force found heavy resistance, and a historical marker tells the rest of the 
story: 

Sudbury Fight 
One-Quarter Mile North 
Took Place The Sudbury Fight 
With King Philip's Indians On 
April 21, 1676. Captain Samuel 
Wadsworth Fell With Twenty- 
Eight Of His Men; Their Monument 
Stands In The Burying Ground. 



Tom and Brenda Malloy 57 



The monument referred to on the historical marker stands in the 
Wadsworth Cemetery, named after the colonial commander. It is a large 
granite obelisk surrounded by a Victorian cast iron fence. Erected in 
1852, it stands on the second burial site of the men in the Sudbury Fight. 
Their original burial site was a mass grave fifty feet south of the obelisk. 
A local historian described the burial: 

Thus were the slain soldiers buried on that April morning, 
in the stillness of the forest, far away from their kindred, 
friends and homes . . . though scattered, they were borne 
to one common place of burial and a rough heap of stones 
was all that marked that lone forest grave. Such was that 
soldiers' sepulchre, a mound in the woods, left to grow gray 
with the clustering moss of years. 12 

When the grave was opened for the reinterment, it was described as 
being "about six feet square, in which the bodies were placed in tiers at 
right angles to each other. Some of the skeletons were large, and all well 
preserved." 13 An inscription on the monument reads: 

This Monument Is Erected By The Commonwealth Of 
Massachusetts And The Town Of Sudbury In Grateful 
Remembrance Of The Service And Suffering Of The 
Founders Of The State And Especially In Honor Of 

Capt. S. Wadsworth of Milton 

Capt. Brocklebank of Rowley 

Lieut. Sharp of Brookline 
And Twenty Six Others, Men Of Their Command, Who Fell 
Near This Spot On The 18th Of April 1676 While Defending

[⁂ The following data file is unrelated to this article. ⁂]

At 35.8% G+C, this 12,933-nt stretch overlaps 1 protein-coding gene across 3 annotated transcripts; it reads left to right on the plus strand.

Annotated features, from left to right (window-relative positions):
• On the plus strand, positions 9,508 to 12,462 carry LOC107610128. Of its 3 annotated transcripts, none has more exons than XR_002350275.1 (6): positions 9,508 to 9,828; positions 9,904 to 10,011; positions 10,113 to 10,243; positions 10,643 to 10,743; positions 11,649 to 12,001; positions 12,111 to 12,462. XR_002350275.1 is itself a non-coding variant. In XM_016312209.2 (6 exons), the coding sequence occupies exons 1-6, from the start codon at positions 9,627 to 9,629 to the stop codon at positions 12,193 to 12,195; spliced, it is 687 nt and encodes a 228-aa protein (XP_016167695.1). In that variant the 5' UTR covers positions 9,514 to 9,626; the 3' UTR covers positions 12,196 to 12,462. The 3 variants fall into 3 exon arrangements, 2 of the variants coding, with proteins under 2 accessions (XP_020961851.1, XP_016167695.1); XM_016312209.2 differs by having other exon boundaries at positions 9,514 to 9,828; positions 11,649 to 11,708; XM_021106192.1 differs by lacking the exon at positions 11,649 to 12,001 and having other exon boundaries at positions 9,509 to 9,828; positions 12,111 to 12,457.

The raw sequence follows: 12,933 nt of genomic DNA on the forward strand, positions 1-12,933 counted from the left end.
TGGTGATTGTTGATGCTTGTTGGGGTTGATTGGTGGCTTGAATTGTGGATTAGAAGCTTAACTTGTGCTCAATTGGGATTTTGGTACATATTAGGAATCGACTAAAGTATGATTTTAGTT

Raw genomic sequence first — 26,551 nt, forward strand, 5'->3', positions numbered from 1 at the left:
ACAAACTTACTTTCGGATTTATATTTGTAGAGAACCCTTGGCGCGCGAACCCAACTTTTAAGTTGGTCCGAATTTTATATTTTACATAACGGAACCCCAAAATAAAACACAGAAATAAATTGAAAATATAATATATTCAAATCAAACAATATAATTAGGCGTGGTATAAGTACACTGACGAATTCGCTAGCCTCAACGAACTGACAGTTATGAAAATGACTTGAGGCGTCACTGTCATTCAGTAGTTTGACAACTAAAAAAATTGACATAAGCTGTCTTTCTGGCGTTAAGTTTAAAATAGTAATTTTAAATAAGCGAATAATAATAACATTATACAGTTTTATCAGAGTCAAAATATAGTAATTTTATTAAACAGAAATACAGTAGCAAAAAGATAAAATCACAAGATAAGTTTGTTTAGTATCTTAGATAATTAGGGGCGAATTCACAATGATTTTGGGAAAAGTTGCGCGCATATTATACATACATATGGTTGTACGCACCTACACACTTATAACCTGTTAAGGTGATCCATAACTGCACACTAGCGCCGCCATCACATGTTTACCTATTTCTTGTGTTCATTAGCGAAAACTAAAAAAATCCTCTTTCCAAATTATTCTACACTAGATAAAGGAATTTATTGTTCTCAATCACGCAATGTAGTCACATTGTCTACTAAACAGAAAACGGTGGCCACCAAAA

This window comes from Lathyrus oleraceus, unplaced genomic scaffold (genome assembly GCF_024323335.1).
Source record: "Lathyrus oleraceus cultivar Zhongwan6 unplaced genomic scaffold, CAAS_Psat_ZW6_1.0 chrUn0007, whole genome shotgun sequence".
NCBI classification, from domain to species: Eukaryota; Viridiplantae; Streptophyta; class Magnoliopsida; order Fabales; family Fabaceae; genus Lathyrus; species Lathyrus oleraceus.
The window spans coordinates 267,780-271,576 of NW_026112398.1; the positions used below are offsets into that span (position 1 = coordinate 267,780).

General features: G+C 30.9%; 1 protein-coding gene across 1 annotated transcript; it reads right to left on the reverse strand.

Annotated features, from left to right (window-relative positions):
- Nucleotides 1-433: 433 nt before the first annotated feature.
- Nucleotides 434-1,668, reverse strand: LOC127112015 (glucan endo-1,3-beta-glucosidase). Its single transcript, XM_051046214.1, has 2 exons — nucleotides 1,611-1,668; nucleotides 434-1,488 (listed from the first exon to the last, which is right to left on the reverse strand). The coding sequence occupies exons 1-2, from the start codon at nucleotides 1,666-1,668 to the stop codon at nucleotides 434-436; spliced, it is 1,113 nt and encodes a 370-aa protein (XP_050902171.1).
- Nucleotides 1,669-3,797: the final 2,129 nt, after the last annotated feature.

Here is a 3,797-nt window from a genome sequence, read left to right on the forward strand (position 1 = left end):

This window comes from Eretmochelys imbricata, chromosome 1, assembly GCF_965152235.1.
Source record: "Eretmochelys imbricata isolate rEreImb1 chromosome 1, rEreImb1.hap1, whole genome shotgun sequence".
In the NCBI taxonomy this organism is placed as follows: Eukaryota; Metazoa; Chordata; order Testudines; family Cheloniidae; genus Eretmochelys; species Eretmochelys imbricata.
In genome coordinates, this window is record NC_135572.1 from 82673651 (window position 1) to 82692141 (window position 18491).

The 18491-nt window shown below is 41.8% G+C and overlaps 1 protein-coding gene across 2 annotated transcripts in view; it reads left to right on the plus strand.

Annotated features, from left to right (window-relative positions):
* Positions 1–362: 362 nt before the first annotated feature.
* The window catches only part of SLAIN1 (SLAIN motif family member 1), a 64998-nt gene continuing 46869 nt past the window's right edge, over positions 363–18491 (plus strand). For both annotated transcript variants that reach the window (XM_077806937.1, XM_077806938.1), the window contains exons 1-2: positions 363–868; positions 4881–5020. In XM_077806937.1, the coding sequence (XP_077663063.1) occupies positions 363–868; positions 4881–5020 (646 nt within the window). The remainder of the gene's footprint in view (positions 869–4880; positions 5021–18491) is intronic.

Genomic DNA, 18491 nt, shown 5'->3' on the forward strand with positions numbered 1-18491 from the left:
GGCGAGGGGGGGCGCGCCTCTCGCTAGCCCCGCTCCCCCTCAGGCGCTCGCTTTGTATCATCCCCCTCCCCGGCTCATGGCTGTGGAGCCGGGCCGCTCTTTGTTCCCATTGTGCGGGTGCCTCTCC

The Frontier Settlements Against The Allied Indian Forces 
Of Philip Of Pokanoket. 

1852 

At the base of the monument is a gravestone that was erected in 1730 
at the original gravesite by Samuel Wadsworth's son, Benjamin (Fig. 6). 14 
It reads: 



58 



Gravemarkers and Memorials of King Philip's War 



Capt. Samuel Wadsworth of 
Milton, His Lieut. Sharp of 
Brookline, Capt. Brocklebank 
of Rowley, With about 
Twenty -Six Other Souldrs 
Fighting for Ye Defence Of 
their COUNTRY Were Slain 
By Ye Indian Enemy, April 18 th 
1676, & lye Buried in this Place 

On the Rhode Island border, several towns south of Sudbury, is 
the town of North Attleborough, where the Woodcock Garrison House 
stands (the present structure is a replacement of the original building). 
During King Philip's War, this site was used on various occasions as 
a staging area for colonial troops. Across the street from the garrison 
is the Woodcock Historic Burial Ground. Here in April of 1676 John 




M /ft A* W*^ j*~'**» € > / \ v ' 

C^pl SAMl JO, WAI^ORTH' of 
MllJfON, His* I>U* SHAJ1P of 
KlioOKJJNSta^ BroclSANK 
of Pxbf^n With about 
Twenty-Six Other Sauicl 1 '* 
Fitting, for % f vdf iSfce of 
thfeir COUNTRY, Were flaip 
By^ lnclia.n Siemy April 18 
1676. b) lye Buried imihis Pla 



Fig. 6. Original marker for the mass grave of soldiers killed during 
The Sudbury Fight, Sudbury, Massachusetts. 



Tom and Brenda Malloy 



59 




Fig. 7. Granite marker commemorating the first King Philip's War 

burials in what later became the Woodcock Historic Burial Ground, 

North Attleborough, Massachusetts. 



Woodcock's son Nathaniel "was shot by Indians and was buried where 
he fell, nearly in the centre of the yard." 15 Eventually other victims of 
the war were buried at the location, and in 1694 John Woodcock deeded 
the parcel to the town, providing for the community's oldest cemetery. 16 
Presently there are over 100 stones in the cemetery, but none of them 



60 



Gravemarkers and Memorials of King Philip's War 



identify any victims of the war. The only recognition for the original 
interments is a small granite marker with the date "1676" (Fig. 7).